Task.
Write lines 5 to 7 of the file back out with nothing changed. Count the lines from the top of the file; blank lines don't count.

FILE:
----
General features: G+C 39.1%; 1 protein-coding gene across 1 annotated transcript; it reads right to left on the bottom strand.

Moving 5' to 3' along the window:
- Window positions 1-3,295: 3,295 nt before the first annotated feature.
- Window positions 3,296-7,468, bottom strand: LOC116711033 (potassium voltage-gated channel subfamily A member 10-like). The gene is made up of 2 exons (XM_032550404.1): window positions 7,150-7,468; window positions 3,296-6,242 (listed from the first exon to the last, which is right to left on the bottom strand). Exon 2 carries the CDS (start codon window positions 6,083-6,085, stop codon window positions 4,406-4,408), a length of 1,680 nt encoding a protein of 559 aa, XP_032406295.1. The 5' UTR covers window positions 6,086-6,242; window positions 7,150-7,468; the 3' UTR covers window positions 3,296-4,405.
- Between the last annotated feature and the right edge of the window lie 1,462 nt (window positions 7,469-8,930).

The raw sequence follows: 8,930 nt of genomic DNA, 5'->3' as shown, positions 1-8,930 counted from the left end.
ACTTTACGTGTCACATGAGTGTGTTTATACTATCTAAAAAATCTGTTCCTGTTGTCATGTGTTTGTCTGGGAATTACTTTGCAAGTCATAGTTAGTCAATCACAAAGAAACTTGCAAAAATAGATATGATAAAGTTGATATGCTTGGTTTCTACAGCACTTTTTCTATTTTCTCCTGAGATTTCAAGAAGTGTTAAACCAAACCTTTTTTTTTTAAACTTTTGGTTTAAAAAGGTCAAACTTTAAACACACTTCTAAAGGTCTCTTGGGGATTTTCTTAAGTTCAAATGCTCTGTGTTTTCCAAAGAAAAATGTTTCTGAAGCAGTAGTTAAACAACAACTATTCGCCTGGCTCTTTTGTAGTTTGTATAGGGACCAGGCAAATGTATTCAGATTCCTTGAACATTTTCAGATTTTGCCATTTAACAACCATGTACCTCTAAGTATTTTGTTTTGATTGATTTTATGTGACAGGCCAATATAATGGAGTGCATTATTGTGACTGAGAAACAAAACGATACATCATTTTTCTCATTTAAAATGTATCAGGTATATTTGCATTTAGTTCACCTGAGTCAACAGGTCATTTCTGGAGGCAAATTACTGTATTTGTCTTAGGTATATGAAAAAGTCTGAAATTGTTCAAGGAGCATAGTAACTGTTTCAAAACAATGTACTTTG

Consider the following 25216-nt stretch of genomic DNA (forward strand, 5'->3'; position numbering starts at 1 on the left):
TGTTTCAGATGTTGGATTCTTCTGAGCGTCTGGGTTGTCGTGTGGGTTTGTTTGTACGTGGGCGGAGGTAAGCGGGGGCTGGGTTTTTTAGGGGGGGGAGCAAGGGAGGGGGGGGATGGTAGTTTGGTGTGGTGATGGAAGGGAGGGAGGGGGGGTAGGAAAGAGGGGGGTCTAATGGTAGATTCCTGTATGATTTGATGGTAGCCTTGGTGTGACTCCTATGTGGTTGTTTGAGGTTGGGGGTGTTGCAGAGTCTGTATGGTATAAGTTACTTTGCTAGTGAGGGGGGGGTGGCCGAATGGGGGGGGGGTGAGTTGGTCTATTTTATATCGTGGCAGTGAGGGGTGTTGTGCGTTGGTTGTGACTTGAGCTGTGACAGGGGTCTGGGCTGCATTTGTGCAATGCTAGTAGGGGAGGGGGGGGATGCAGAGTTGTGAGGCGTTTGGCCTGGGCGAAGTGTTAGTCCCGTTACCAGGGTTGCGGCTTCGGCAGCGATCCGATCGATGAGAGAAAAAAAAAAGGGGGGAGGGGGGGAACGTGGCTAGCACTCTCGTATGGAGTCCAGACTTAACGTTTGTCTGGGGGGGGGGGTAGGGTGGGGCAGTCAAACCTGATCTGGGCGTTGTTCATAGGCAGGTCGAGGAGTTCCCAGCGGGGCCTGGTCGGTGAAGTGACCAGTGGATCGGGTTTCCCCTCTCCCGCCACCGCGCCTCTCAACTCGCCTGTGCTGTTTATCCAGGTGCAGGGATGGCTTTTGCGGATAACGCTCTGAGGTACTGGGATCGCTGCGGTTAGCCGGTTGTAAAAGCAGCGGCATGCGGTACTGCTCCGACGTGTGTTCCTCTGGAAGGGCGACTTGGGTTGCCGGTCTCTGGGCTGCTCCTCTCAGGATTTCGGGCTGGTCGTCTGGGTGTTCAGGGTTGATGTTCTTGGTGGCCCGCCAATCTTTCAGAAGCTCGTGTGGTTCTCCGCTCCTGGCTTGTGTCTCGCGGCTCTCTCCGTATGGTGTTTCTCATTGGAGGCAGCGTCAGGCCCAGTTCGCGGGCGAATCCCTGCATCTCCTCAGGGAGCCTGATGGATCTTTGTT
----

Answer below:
- Between the last annotated feature and the right edge of the window lie 1,462 nt (window positions 7,469-8,930).

The raw sequence follows: 8,930 nt of genomic DNA, 5'->3' as shown, positions 1-8,930 counted from the left end.
ACTTTACGTGTCACATGAGTGTGTTTATACTATCTAAAAAATCTGTTCCTGTTGTCATGTGTTTGTCTGGGAATTACTTTGCAAGTCATAGTTAGTCAATCACAAAGAAACTTGCAAAAATAGATATGATAAAGTTGATATGCTTGGTTTCTACAGCACTTTTTCTATTTTCTCCTGAGATTTCAAGAAGTGTTAAACCAAACCTTTTTTTTTTAAACTTTTGGTTTAAAAAGGTCAAACTTTAAACACACTTCTAAAGGTCTCTTGGGGATTTTCTTAAGTTCAAATGCTCTGTGTTTTCCAAAGAAAAATGTTTCTGAAGCAGTAGTTAAACAACAACTATTCGCCTGGCTCTTTTGTAGTTTGTATAGGGACCAGGCAAATGTATTCAGATTCCTTGAACATTTTCAGATTTTGCCATTTAACAACCATGTACCTCTAAGTATTTTGTTTTGATTGATTTTATGTGACAGGCCAATATAATGGAGTGCATTATTGTGACTGAGAAACAAAACGATACATCATTTTTCTCATTTAAAATGTATCAGGTATATTTGCATTTAGTTCACCTGAGTCAACAGGTCATTTCTGGAGGCAAATTACTGTATTTGTCTTAGGTATATGAAAAAGTCTGAAATTGTTCAAGGAGCATAGTAACTGTTTCAAAACAATGTACTTTG